Mickey Gilley recorded “Room Full of Roses,” a single that charted No. 1 on Billboard in 1974, the first of his 17 No. 1 hits before he passed away on May 7, at 86.
Born in Natchez, Miss. on March 9, 1936, Gilley began his music career in the 1950s.
By 1976, Gilley had been honored for “Best Album of the Year” according to Country Music Awards and a “Triple Crown” nominee in 1977. He is the only country music vocalist to have been nominated as a “Triple Crown” and go on to win only one time in each of the three categories.
Gilley’s in Pasadena, Texas helped push honky-tonk Texas cowboy music into the international spotlight, and Gilley became a national household name as both a country music singer and businessman. He was 86 when he died.
Jerry Lee Lewis, a member of both the Rock and Roll Hall of Fame and the Country Music Hall of Fame, had 30 singles reach Billboard Top 10 Country and Western’s Chart, 12 of which topped at No. 1.
Born in Ferriday, Louisiana on Sept. 29, 1935, Lewis began his career as a rock and roll sensation in the 1950s, but by 1968, he transitioned to country music.
From 1968 to 1981, he had 14 songs chart in the Billboard Top Ten, and he had 12 No. 1 hits during his career. He was the last surviving artist who recorded on Sun Records.
Luke Bell, a singer/songwriter, died at 32 from an accidental fentanyl dose.
Roland White, mandolinist for Lester Flatt and Bill Monroe died at 83.
Bill Fries who performed under the stage name of C.W. McCall, recorded a No. 1, “Convoy” in 1975. He passed away at 93.
Bruce Birch, an award-winning song writer who wrote for Faith Hill, George Jones and John Anderson, died at 69.
Scotty Raye, the brother of Collin Raye, passed away at 64. He was the lead guitarist for Miranda Lambert.
Staff drummer for the Grand Ole Opry, Jerry Crutchfield, died at 87. He was a songwriter and producer as well as a member of the Crutchfield Family.
Jimbeau Hinson, a self-taught pianist who Loretta Lynn discovered when he was 14 and invited to Nashville, wrote many hit songs for Patty Loveless, John Conlee, Reba McIntire, Tammy Wynette, Brenda Lee, The Oak Ridge Boys, Kathy Mattea and others. He was also an accomplished guitarist who passed away at 70.
Dallas Frazier was inducted into the Nashville Songwriters’ Hall of Fame in 1976, and he left behind the music industry in 1986, to become a preacher. He passed away at 82.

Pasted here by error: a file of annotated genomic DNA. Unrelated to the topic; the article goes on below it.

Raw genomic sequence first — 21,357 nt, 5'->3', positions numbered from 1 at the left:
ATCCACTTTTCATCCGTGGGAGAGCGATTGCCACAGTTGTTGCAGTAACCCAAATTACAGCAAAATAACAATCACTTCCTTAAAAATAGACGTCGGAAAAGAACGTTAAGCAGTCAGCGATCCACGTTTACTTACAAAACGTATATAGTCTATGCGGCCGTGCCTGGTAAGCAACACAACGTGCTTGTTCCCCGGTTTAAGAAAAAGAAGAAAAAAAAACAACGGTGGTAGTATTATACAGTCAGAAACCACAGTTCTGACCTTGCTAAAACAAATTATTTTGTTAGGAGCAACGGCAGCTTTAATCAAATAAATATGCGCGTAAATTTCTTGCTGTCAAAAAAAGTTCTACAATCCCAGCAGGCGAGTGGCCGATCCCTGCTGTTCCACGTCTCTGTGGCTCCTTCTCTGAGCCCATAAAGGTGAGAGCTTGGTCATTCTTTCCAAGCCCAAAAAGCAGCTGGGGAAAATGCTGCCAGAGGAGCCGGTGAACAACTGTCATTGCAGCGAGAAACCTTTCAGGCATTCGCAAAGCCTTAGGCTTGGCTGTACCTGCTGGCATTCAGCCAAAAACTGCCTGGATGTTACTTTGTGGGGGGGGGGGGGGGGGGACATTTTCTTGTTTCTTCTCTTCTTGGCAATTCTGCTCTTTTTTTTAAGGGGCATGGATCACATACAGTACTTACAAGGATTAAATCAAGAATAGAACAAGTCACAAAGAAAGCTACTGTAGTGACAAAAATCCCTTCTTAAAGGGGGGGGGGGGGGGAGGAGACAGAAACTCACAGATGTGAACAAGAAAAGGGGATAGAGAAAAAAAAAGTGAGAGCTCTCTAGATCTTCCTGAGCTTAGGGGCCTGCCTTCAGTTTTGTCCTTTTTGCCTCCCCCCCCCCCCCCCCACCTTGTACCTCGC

Mike Dekle, a prolific songwriter, wrote “Scarlet Fever,” a song that Kenny Rogers recorded in 1983. The song vaulted Dekle to fame as a songwriter when it topped at No. 1 on Billboard. Dekle was 77 at the time of his death.
Dallas Good, founder of the Sadies as a vocalist and guitarist, died at 48.
Dan Levine Einstein, an independent record producer who founded Oh Boy Records, won a Grammy. He passed away at 67.
Jerry Lee Herndon, a country music performer whose stage name was Jeff Carson, died at 58. He was signed by Curb Records, having performed in Branson on his way to Nashville.
Warner McPherson was born in Nashville in 1935, and he performed under the stage name, Warner Mack. Both a vocalist and songwriter, Mack enjoyed having 23 of his songs chart on Billboard from the 1950s to the 1980s.
Mack’s “Old Town Road” holds the record for the longest run at No. 1, 19 weeks. Only 40 songs have remained No. 1 for 10 weeks or longer.
The American Academy of Country Music inducted Mack as a member in 1991. He was 86 at the time of his death.
Brad Martin, a solo artist signed by Epic Records, made his debut in 2002 by releasing an album, “Wings of a Honky-Tonk Angel,” passed away at 48. “Before I Knew Better,” a single on the album charted on Billboard and topped at No. 15.
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